Browse by author
Lookup NU author(s): Dr Danny Chan,
Professor Giles Budge
Full text for this publication is not currently held within this repository. Alternative links are provided below where available.
© 2016 Informa UK Limited, trading as Taylor & Francis Group.Honey bees (Apis mellifera L.) were treated with a model veterinary drug compound (ciprofloxacin) in a 3-year study (2012–14) to investigate the variability of residue concentration in honey. Sucrose solution containing ciprofloxacin was administered to 45 hives (1 g of ciprofloxacin per hive) at the beginning of the honey flow in late May/mid-June 2012, 2013 and 2014. Buckfast honey bees (A. mellifera–hybrid) were used in years 2012 and 2013. Carniolan honey bees (A. mellifera carnica) were used instead of the Buckfast honey bees as a replacement due to unforeseen circumstances in the final year of the study (2014). Honey was collected over nine scheduled time points from May/June till late October each year. Up to five hives were removed and their honey analysed per time point. Honey samples were analysed by liquid chromatography-tandem mass spectrometry (LC-MS/MS) to determine ciprofloxacin concentration. Statistical assessment of the data shows that the inter-hive variation of ciprofloxacin concentrations in 2012/13 is very different compared with that of 2014 with relative standard deviations (RSDs) of 138% and 61%, respectively. The average ciprofloxacin concentration for 2014 at the last time point was more than 10 times the concentration compared with samples from 2012/13 at the same time point. The difference between the 2012/13 data compared with the 2014 data is likely due to the different type of honey bees used in this study (2012/13 Buckfast versus 2014 Carniolan). Uncertainty estimates for honey with high ciprofloxacin concentration (upper 95th percentile) across all hives for 55-day withdrawal samples gave residual standard errors (RSEs) of 22%, 20% and 11% for 2012, 2013 and 2014, respectively. If the number of hives were to be reduced for future studies, RSEs were estimated to be 52% (2012), 54% (2013) and 26% (2014) for one hive per time point (nine total hives).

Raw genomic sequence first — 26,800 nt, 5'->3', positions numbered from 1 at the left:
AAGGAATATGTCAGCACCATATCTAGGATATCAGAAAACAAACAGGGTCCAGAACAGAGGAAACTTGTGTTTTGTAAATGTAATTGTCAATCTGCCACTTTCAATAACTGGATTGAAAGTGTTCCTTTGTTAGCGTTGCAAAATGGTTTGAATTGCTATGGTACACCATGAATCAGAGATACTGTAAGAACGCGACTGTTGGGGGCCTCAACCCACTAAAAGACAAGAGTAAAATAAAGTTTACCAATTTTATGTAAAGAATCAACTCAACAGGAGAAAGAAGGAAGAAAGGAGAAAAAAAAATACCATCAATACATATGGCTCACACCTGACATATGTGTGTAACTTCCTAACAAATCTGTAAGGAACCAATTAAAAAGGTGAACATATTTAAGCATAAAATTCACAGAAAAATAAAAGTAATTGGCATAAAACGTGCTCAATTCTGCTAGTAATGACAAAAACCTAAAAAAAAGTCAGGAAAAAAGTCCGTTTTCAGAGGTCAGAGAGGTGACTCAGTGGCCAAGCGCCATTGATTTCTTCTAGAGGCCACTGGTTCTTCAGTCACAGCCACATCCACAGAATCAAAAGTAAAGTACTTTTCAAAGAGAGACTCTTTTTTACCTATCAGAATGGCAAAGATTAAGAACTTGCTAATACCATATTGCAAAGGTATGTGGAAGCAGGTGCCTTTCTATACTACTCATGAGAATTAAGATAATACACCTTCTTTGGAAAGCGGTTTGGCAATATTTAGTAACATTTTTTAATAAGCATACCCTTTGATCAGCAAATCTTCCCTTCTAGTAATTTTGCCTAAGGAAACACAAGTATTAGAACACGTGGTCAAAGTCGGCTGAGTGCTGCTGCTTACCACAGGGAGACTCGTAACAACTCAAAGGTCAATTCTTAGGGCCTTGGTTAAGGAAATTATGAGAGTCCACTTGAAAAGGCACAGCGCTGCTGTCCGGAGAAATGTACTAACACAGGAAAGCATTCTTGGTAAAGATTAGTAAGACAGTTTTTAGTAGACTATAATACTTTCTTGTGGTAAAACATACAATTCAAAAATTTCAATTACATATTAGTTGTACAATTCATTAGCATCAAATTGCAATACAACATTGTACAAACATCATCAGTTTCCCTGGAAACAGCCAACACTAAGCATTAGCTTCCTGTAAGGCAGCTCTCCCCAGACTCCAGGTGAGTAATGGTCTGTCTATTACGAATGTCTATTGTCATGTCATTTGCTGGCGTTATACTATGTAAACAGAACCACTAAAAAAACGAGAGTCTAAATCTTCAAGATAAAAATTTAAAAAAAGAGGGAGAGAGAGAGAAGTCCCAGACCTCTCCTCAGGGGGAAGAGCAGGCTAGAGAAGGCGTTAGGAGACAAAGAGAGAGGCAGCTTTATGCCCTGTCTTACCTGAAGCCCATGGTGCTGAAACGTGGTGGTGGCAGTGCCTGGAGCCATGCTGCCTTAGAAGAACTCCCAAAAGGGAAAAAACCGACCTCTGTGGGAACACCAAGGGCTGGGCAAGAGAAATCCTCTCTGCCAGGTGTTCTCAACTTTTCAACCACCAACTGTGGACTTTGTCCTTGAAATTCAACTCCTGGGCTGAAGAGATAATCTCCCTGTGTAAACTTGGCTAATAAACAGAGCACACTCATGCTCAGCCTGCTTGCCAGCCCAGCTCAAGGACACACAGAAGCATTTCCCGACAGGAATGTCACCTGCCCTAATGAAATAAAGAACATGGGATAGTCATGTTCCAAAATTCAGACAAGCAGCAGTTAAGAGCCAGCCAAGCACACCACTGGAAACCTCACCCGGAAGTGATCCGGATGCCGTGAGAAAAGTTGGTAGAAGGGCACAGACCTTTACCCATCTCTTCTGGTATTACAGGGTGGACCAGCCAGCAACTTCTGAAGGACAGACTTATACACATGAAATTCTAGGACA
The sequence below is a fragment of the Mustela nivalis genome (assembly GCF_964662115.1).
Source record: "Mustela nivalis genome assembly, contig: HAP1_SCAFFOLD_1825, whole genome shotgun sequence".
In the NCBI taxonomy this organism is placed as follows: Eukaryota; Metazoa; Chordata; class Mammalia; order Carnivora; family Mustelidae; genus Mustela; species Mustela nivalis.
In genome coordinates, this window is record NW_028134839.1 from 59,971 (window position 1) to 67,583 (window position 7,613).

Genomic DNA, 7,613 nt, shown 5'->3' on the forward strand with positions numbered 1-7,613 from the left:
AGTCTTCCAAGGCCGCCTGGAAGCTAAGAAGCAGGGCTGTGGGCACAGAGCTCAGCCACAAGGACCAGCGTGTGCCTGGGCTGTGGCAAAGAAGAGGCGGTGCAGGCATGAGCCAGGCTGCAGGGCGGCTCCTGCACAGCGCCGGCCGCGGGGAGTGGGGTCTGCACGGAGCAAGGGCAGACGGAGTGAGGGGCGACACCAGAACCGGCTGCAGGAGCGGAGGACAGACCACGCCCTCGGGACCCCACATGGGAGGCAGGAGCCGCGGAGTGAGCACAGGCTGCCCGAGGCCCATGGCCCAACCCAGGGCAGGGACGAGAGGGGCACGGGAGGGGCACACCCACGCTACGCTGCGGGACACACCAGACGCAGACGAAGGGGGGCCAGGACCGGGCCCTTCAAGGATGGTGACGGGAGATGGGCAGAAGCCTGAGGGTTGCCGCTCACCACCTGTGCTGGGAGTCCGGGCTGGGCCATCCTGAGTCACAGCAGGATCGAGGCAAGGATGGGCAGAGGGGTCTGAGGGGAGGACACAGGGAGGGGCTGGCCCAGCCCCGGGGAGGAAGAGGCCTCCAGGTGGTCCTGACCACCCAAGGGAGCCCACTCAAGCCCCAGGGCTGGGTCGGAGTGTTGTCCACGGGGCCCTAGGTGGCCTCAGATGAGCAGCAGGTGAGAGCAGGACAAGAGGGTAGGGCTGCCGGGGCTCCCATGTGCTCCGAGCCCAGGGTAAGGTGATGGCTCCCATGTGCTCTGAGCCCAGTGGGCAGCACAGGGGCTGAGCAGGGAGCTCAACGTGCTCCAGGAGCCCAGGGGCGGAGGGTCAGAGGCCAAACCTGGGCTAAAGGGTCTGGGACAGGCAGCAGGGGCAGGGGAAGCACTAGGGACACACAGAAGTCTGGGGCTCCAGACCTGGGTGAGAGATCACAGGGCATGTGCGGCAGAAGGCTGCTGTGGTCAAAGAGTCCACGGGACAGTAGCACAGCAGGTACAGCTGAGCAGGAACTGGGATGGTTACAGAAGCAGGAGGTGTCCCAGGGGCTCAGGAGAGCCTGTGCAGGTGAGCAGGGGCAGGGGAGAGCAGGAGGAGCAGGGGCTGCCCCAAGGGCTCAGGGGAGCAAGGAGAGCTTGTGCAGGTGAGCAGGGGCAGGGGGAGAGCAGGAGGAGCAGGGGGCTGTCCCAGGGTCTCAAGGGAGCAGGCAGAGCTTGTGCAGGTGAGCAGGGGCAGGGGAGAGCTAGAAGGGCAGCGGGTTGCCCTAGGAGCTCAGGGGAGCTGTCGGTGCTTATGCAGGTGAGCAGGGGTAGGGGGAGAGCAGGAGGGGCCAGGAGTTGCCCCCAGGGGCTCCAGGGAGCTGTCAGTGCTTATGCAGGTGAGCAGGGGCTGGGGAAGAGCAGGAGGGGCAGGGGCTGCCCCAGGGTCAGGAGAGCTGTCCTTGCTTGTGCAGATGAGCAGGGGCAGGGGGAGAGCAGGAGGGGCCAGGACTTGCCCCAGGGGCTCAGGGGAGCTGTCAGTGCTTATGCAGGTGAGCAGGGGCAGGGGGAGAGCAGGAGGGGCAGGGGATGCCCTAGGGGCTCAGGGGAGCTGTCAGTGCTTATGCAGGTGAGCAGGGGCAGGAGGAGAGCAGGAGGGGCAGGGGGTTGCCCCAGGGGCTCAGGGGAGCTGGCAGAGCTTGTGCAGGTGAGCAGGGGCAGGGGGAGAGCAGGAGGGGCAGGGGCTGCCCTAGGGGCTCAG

Author(s): Chan D, Macarthur R, Fussell RJ, Wilford J, Budge G
Publication type: Article
Publication status: Published
Journal: Food Additives and Contaminants - Part A Chemistry, Analysis, Control, Exposure and Risk Assessment
Online publication date: 11/11/2016
Acceptance date: 07/11/2016
ISSN (print): 1944-0049
ISSN (electronic): 1944-0057
Publisher: Taylor and Francis Ltd.
PubMed id: 27832727
Altmetrics provided by Altmetric